respondent no.2 in the proceedings, who however, did not chose to
participate.

5. The appellant/husband also alleged that the respondent/wife
began neglecting him and his aged mother and began talking cruelly
to them and she pressurized him to let her continue staying at Delhi,
on the pretext of getting treatment for conceiving a child and also for
curing T.B. She began such treatment in the year 1997 and 1998 but
despite the doctor ruling out her chances of conception, upon her
MAT.APP.(F.C.) 73/2020 Page 2 of 14
insistence, the appellant/husband allowed her to go to her uncle’s
house in Delhi in the year 2000 when, during his stay there, he found
the respondent/wife to be indulging in illicit relationship with her
uncle and his servant. The appellant/husband found that his
complaints to the younger sister of the respondent/wife produced only
antagonism towards him. In the above circumstances the
appellant/husband claimed that he found it impossible to continue to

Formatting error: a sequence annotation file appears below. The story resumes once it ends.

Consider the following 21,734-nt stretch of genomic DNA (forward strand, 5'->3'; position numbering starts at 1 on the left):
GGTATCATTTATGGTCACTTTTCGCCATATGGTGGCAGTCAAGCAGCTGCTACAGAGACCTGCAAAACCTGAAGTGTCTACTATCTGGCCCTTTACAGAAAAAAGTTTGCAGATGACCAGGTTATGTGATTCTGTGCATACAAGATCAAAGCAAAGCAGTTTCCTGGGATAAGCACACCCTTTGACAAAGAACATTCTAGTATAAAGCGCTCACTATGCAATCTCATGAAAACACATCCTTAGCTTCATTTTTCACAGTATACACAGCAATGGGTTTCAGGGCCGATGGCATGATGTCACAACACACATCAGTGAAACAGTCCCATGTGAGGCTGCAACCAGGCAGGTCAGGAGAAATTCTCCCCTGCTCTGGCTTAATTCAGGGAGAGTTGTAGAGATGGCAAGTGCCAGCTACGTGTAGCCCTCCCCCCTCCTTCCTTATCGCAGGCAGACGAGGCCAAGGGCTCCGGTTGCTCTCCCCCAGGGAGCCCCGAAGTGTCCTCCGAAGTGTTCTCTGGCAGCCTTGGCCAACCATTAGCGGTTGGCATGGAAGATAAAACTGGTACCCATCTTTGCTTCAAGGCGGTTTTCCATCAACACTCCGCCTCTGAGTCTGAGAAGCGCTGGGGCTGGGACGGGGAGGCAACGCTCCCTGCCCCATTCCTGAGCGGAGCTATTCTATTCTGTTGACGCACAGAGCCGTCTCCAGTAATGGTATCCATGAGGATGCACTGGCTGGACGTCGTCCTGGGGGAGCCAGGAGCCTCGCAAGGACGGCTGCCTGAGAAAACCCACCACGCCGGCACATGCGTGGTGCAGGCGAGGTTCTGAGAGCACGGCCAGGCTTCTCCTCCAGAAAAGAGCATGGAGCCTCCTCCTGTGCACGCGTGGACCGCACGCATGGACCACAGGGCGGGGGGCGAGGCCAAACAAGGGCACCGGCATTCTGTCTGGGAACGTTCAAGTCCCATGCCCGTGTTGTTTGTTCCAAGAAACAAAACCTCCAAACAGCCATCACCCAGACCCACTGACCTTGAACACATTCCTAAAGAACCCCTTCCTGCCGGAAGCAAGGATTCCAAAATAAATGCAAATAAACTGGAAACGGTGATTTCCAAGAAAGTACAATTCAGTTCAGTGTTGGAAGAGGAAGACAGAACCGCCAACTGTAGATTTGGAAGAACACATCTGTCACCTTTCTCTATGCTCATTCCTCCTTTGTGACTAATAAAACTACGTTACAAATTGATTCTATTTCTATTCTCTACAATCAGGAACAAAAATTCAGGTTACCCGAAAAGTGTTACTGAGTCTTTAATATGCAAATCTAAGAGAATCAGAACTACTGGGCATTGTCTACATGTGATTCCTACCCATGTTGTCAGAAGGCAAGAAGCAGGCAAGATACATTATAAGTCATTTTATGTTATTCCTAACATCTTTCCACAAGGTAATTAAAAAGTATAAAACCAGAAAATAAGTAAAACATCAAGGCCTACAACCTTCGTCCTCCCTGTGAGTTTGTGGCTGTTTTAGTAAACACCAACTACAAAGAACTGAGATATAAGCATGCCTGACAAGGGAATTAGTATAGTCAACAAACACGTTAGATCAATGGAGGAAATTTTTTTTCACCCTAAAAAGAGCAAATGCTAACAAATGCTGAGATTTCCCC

reside with the respondent/wife and sought divorce from her.

6. The respondent/wife opposed the divorce petition and described
it as an abuse of the process of law, being full of libelous content
made malevolently, recklessly and mischievously by the
appellant/husband. She denied that she had behaved badly with the
appellant/husband or his mother and claimed to have resided with him
at different places over a period of time. It was her contention that the
appellant /husband was unhappy as her maternal uncle, Bharat Sahai
was unwilling to keep his mother in his house at Delhi as he himself
was 80 years old. Further, all expenses for travel to and from Delhi
were borne by her maternal uncle, much to the satisfaction of the
appellant/ husband. Thus all her visits to Delhi were with his explicit
consent.

7. The respondent/wife further submitted that the
appellant/husband had pressurized her maternal uncle to pay them
Rs.5000/- every month for taking suitable premises on rent at
Varanasi and ultimately, her uncle paid him a sum of him Rs.12 lakhs
for purchasing a house. According to her, her visit to Delhi in May
MAT.APP.(F.C.) 73/2020 Page 3 of 14
2000, was not for any treatment as alleged by the appellant/husband in
the petition, but was for the purpose of collecting the gift cheque for
Rs.12 lakhs. She also pointed out that she had opened a joint S/B
account in the name of the appellant/husband and herself with the